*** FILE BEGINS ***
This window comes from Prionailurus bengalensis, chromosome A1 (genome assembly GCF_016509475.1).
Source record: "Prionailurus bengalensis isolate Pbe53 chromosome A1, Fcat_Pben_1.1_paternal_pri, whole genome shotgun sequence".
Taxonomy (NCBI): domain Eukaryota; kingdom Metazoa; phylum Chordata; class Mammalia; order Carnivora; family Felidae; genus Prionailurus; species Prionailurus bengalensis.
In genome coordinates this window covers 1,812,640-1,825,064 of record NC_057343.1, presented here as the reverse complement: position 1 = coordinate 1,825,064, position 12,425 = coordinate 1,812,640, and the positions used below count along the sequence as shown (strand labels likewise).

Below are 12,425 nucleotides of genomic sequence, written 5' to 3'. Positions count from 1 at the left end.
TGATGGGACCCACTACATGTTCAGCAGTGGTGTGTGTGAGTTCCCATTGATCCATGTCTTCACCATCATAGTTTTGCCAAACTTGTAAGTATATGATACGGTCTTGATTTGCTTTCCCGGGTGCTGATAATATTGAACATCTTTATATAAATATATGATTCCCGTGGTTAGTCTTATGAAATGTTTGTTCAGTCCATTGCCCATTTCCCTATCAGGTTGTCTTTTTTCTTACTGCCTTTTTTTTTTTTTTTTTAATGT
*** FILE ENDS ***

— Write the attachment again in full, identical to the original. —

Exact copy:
This window comes from Prionailurus bengalensis, chromosome A1 (genome assembly GCF_016509475.1).
Source record: "Prionailurus bengalensis isolate Pbe53 chromosome A1, Fcat_Pben_1.1_paternal_pri, whole genome shotgun sequence".
Taxonomy (NCBI): domain Eukaryota; kingdom Metazoa; phylum Chordata; class Mammalia; order Carnivora; family Felidae; genus Prionailurus; species Prionailurus bengalensis.
In genome coordinates this window covers 1,812,640-1,825,064 of record NC_057343.1, presented here as the reverse complement: position 1 = coordinate 1,825,064, position 12,425 = coordinate 1,812,640, and the positions used below count along the sequence as shown (strand labels likewise).

Below are 12,425 nucleotides of genomic sequence, written 5' to 3'. Positions count from 1 at the left end.
TGATGGGACCCACTACATGTTCAGCAGTGGTGTGTGTGAGTTCCCATTGATCCATGTCTTCACCATCATAGTTTTGCCAAACTTGTAAGTATATGATACGGTCTTGATTTGCTTTCCCGGGTGCTGATAATATTGAACATCTTTATATAAATATATGATTCCCGTGGTTAGTCTTATGAAATGTTTGTTCAGTCCATTGCCCATTTCCCTATCAGGTTGTCTTTTTTCTTACTGCCTTTTTTTTTTTTTTTTTAATGT